But can this test deliver what we desire?

What will you find?

If you are seeking certainty, if your desire is to see if you are a good fit with your partner, then will you find those things in merely living together? I believe that the short and biblical answer is: no.

Let me explain.

It’s no accident that the most frequent euphemism in the Bible for sex is the word “know.” In the very beginning, the very first marriage is described this way: “Adam knew his wife Eve and she conceived and bore a son.” Sex is meant to be a physical representation of an emotional reality, the opportunity to know someone physically as well as intellectually. In the act of sex, we are not only physically naked and vulnerable, we’re emotionally naked and vulnerable, too.

This dual vulnerability can only exist fully under the covenant of marriage. The covenant is a witnessed promise, an agreement between a husband and a wife, witnessed by God.

This promise is immune to changing times, attitudes and circumstances. This means regardless of what happens—“for better or worse”—you are bound together. Whatever we learn about our partners, whatever we discover; we are bound to love them, and they you. This is drastically different from merely cohabiting.

Absent the covenant of marriage, it’s very difficult truly to know your partner. Both of you are always tempted to hold something back, fearful that if they really got to know the real you, they might leave or that you might leave them. This kind of relationship is inherently imbalanced. You can be physically naked, but emotionally you hold back, fearful of losing someone whose only real tie to you is mutual affection. If the affection fades, or the circumstances change, what is to call you both to remain?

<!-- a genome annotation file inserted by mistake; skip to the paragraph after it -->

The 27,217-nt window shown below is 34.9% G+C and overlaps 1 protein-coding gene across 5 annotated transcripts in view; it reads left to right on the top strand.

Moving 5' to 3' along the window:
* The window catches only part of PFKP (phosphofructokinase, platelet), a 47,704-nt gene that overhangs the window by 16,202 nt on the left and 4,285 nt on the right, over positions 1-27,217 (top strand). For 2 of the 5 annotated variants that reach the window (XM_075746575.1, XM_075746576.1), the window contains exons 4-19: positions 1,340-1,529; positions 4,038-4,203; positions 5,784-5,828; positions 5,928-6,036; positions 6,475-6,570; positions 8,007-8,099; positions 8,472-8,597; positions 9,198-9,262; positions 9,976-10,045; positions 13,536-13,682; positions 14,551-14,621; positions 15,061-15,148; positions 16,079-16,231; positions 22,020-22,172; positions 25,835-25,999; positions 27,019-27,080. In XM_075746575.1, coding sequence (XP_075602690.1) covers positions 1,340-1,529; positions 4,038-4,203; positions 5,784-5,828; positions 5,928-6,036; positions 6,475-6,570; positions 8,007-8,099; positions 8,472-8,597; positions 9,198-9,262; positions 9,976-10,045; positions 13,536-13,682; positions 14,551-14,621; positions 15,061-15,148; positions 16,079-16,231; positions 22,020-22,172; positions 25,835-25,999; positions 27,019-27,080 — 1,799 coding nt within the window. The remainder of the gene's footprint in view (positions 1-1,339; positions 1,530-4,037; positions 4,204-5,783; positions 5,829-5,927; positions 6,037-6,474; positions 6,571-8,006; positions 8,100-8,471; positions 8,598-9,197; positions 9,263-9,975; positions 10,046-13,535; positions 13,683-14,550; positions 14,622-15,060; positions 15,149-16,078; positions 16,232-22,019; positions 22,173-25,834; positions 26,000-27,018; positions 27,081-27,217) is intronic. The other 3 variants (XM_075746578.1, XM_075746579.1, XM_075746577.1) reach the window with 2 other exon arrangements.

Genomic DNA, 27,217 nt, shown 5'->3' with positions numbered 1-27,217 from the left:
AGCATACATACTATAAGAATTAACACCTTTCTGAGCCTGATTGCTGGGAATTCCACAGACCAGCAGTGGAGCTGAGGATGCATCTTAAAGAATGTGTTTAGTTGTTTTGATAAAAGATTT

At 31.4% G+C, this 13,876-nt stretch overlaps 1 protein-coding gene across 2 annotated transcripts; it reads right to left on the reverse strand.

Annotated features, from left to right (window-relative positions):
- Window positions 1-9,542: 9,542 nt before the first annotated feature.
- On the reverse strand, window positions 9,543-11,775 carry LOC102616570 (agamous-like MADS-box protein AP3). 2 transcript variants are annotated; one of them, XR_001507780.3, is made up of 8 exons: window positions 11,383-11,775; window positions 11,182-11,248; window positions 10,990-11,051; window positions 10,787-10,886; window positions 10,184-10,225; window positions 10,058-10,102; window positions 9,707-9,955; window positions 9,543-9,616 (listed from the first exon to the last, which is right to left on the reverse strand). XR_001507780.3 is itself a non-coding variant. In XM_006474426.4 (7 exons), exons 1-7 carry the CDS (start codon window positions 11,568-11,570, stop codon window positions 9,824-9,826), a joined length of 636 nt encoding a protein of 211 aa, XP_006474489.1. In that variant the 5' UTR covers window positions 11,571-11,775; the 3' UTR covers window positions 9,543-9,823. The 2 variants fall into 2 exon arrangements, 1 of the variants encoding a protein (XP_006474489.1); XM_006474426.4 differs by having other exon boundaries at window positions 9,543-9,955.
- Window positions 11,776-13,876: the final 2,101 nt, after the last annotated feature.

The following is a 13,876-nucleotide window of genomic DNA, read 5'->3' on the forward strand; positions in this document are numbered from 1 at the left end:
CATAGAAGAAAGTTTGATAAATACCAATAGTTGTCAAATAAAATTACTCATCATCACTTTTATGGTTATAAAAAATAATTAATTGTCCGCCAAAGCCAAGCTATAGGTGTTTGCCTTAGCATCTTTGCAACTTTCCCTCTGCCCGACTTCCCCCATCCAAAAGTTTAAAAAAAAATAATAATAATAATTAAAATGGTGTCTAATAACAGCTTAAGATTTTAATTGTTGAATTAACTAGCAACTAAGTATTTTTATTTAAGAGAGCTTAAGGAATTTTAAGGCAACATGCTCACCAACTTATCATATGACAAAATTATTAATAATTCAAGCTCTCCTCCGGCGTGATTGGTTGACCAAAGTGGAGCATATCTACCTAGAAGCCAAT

This condition can leave you enslaved to fear and performance, working to earn the affection of one who loves you and may leave. This is not how it was meant to be.

What are you meant for?

The longing of our hearts is to be known. The psalmist cries, “Search me, O God, and know my heart! Try me and know my thoughts!” (Psalm 139:23) We were created to be known by God, and to find supreme significance in that. God in His grace has given us the desire to know each other and created an institution that reflects His glory and purpose.

In marriage we mirror His grace: We love without condition and are willing to give our all to maintain the union. There is a freedom that only comes in a covenant relationship. When God is your witness, and when He joins you together, your love is not merely secured in your preferences but in His patient love.

The only path to true knowledge of each other must wind through the truth of the Gospel. “You will know the truth, and the truth will set you free.” Free to explore, free to disagree, free to fight, free to find forgiveness, free to stay in sickness and in health.